Graph-based Deterministic Policy Gradient for Repetitive Combinatorial Optimization Problems

Published in ICLR 2023, 2023

Recommended citation: Zhongyuan Zhao, Ananthram Swami, Santiago Segarra, " Graph-based Deterministic Policy Gradient for Repetitive Combinatorial Optimization Problems," The 11th International Conference on Learning Representations (ICLR) 2023, pp. 1-21.


A general learning framework is proposed to learn reusable node or edge representations that can reduce the optimality gap of fast heuristics for repetitive combinatorial optimization problems.


We propose an actor-critic framework for graph-based machine learning pipelines with non-differentiable blocks, and apply it to repetitive combinatorial optimization problems (COPs) under hard constraints. Repetitive COP refers to problems to be solved repeatedly on graphs of the same or slowly changing topology but rapidly changing node or edge weights. Compared to one-shot COPs, repetitive COPs often rely on fast heuristics to solve one instance of the problem before the next one arrives, at the cost of a relatively large optimality gap. Through numerical experiments on several discrete optimization problems, we show that our approach can learn reusable node or edge representations to reduce the optimality gap of fast heuristics for independent repetitive COPs, and can optimize the long-term objectives for repetitive COPs embedded in graph-based Markov decision processes. Source code at

A brief introduction

In this paper, we develop a novel reinforcement learning framework, called graph-based deterministic policy gradient (GDPG), for discrete optimization problems in network settings, in which fast and/or distributed solutions are required or preferred. The novelty of this learning framework lies in the design of the downstream pipeline for inference and the introduction of a neural twin for back-propagation. Our downstream pipeline is quite different from popular centralized learning frameworks, such as Q-learning and Monte-Carlo tree search, in the sense that our policy network contains a non-differentiable component to support fast and/or distributed discrete operations. In order to train the non-differentiable policy network, we further introduce the idea of a neural twin of the non-differentiable policy network to build the critic network.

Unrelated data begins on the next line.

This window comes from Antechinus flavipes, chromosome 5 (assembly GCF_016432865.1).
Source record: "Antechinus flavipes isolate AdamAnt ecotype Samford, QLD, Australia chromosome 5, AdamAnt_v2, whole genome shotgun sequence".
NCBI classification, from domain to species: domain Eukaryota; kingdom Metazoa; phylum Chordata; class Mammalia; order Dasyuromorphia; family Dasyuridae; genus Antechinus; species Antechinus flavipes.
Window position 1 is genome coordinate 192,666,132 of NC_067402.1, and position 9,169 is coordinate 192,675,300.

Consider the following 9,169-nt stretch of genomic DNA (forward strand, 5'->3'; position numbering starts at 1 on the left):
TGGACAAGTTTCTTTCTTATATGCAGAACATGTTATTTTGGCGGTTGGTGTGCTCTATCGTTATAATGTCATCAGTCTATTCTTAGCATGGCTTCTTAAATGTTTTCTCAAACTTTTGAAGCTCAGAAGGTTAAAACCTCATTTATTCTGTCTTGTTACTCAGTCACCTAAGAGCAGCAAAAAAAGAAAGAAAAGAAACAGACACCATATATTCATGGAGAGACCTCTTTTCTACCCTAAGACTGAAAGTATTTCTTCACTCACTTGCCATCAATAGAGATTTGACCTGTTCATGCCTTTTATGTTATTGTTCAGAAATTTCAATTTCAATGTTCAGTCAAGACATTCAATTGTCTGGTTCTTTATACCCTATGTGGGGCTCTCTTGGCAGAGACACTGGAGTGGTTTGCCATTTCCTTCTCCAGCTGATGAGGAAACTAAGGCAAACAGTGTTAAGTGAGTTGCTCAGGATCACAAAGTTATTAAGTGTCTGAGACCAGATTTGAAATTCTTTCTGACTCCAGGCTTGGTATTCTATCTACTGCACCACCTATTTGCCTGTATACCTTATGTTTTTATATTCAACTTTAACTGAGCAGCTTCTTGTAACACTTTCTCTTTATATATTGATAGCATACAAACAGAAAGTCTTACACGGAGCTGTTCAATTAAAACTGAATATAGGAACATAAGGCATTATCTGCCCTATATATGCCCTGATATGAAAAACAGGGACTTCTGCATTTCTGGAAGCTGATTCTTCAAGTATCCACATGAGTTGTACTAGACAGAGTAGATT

We then applied GDPG framework for two types of repetitive combinatorial optimization problems (R-COP): 1) R-COP with independent instances, and 2) R-COP embedded in a graph-based Markov decision process. We define the R-COP as a series of instances of a certain type of combinatorial optimization problem that share the same underlying graph/network topology but have different node/edge weights. R-COP is quite common in engineering systems but receives less attention than standalone COP, in which each instance is solved individually. Applications of R-COP include scheduling of links and jobs, routing for packets and vehicles, multi-object tracking in computer vision, etc. A common trait of R-COP in real-world applications is that they need to be solved repeatedly under stringent runtime (e.g., tens of milliseconds) and/or in a fully distributed manner. Existing machine learning approaches to standalone COP could not meet these practical requirements, since they are generally formulated in a centralized and sequential manner. Moreover, non-learnable conventional distributed algorithms could only address the first type of R-COP. The significance of this paper is that our GDPG framework can improve the quality of solutions for R-COPs with independent instances, and more importantly, it opens the door of addressing R-COPs embedded in graph-based Markov decision processes.

What is the significance of distributed solutions? In networked systems, especially when the multi-hop networks, distributed solutions are almost always preferred over centralized ones, because distributed solutions do not require the full network state to make decisions whereas the centralized ones do. This allows distributed solutions to be easily scaled up to larger networks. In addition, distributed solutions are free from single-point-of-failure due to the absence of a centralized server/base-station. As a result, despite their generally larger suboptimality gaps, distributed systems are more popular than centralized systems in the real-world. For example, Wi-Fi carries more Internet traffics than cellular networks despite that Wi-Fi protocol is less efficient in utilizing the radio spectrum. But the decentralized/distributed nature of Wi-Fi protocol makes it virtually free to everyone with very little maintenance compared to cellular data services. An intelligent distributed system can empower many exciting applications, such as 5G/6G wireless networks, robotic swarm, drone fleet, Internet-of-Things, smart transportation, smart grids, inventory management and logistic networks, and many other networked cyber-physical systems.